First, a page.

Literature Review social psychology

Literature Review social psychology

Pick a topic in social psychology from the list below that is of interest to you (some of these topics will also be addressed in lab and/or lecture). Find at least three journal articles related to the topic of your choice within the following search parameters:

1) TWO of your articles must be published in one of the following four journals:
? Journal of Personality and Social Psychology
? Journal of Social Psychology
? Journal of Applied Social Psychology
? European Journal of Social Psychology
2) Linked full text only
3) Published between 2000 and 2014
4) Pertaining only to the following age groups: childhood, adolescence, or adulthood
5) Involving human participants only

You may find that you are inundated with articles even while constrained to the parameters above. You should limit your searches even more by narrowing down these broad topics. For example, if you are interested in writing about self-concept, you may want to focus on and search for articles regarding self-concept and gender or self-concept and intelligence.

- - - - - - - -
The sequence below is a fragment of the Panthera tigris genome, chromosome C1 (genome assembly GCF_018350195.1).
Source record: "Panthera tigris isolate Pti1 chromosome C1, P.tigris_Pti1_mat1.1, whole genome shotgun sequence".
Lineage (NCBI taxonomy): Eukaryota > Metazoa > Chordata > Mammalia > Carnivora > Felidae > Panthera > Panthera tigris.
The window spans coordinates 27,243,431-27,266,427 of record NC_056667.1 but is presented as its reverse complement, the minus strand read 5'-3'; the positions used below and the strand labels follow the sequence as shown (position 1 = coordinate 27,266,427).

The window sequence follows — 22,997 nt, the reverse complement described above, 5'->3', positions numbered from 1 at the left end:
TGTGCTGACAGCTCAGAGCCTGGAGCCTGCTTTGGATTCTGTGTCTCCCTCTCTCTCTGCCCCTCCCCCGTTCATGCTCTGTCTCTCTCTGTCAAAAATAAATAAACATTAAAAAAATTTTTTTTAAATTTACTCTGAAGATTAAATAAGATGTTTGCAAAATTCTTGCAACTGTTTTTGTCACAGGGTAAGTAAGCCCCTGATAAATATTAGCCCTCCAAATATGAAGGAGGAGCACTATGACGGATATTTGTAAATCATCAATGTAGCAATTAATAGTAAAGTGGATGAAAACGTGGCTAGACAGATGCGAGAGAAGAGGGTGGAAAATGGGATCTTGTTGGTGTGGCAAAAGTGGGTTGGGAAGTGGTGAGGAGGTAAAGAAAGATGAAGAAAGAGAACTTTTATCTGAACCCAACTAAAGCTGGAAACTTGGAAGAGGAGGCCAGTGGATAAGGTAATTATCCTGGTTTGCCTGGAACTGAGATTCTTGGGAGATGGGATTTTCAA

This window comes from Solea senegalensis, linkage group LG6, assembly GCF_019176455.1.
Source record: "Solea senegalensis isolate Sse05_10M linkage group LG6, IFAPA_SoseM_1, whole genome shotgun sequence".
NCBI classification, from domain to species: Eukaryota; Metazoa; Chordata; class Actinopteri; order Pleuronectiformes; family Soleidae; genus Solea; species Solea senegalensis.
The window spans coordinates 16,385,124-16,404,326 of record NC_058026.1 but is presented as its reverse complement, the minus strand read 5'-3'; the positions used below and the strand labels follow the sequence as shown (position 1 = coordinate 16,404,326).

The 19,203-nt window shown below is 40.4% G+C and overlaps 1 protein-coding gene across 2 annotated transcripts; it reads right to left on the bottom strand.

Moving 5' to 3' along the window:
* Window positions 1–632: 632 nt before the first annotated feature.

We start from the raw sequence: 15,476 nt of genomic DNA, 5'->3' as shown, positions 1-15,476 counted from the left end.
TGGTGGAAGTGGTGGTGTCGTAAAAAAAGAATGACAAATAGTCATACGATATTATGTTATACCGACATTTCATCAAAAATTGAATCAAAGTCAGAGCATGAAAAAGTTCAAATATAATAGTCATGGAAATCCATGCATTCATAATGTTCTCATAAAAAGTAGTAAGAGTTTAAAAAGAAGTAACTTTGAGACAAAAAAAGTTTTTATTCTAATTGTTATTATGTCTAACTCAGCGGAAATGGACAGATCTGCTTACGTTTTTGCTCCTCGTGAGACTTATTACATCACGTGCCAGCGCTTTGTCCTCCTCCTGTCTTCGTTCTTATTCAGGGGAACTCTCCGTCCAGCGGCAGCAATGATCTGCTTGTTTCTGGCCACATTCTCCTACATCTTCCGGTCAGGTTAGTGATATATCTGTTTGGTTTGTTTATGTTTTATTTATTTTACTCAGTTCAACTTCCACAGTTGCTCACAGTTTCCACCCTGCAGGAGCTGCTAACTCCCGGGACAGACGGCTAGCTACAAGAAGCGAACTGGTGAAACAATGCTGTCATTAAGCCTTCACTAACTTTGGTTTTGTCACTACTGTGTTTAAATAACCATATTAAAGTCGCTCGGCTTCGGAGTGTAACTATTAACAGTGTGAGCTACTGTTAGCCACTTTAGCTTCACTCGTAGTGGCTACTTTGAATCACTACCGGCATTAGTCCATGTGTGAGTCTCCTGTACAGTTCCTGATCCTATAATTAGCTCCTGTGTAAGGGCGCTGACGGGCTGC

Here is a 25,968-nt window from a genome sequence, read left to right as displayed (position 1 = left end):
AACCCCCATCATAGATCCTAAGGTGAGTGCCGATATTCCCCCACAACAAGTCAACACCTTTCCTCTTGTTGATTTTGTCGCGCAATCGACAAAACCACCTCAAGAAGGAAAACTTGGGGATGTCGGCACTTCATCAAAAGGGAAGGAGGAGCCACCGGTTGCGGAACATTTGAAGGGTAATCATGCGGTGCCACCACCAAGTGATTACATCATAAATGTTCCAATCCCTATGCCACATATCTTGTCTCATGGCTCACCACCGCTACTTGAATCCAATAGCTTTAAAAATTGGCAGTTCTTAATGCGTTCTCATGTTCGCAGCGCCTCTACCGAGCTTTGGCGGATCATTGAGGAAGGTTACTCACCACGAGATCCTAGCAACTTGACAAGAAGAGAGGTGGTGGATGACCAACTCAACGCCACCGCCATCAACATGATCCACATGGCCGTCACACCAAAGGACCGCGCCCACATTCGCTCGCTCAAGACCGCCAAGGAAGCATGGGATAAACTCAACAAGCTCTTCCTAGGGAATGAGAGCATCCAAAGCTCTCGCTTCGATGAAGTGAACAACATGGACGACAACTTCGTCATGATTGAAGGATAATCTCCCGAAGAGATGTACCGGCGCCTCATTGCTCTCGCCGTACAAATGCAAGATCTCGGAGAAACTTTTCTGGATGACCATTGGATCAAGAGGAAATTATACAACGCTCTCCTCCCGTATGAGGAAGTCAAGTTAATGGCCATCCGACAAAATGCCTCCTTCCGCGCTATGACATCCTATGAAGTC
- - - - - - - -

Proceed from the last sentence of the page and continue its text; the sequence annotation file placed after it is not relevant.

After you have located and read three articles, you will write 3-4 page review of the literature on this topic. In your review, you will first discuss the problem or question you are interested in (for example, the development of self-concept during the years of adolescence). You will then briefly summarize the three articles. Finally, you will end your review by presenting at least one original idea for a research study that you gained from reading the three articles. In doing this, be sure to answer the following two questions: 1) If you had the chance to conduct a study on this topic, what kinds of specific questions would you explore? 2) What would you hypothesize?

You must hand in a copy of the abstract of each article you selected for your review.

List of Popular Topics in Social Psychology:

self-concept: the way one thinks of oneself

prosocial behavior / helping behavior: any act that is intended to help another person

conformity: changing one?s behavior or beliefs to match those of others, generally as a result of real or imagined, though unspoken, group pressure

aggression: an act that is intended to harm another person

self-esteem: the evaluations people make about their worth as human beings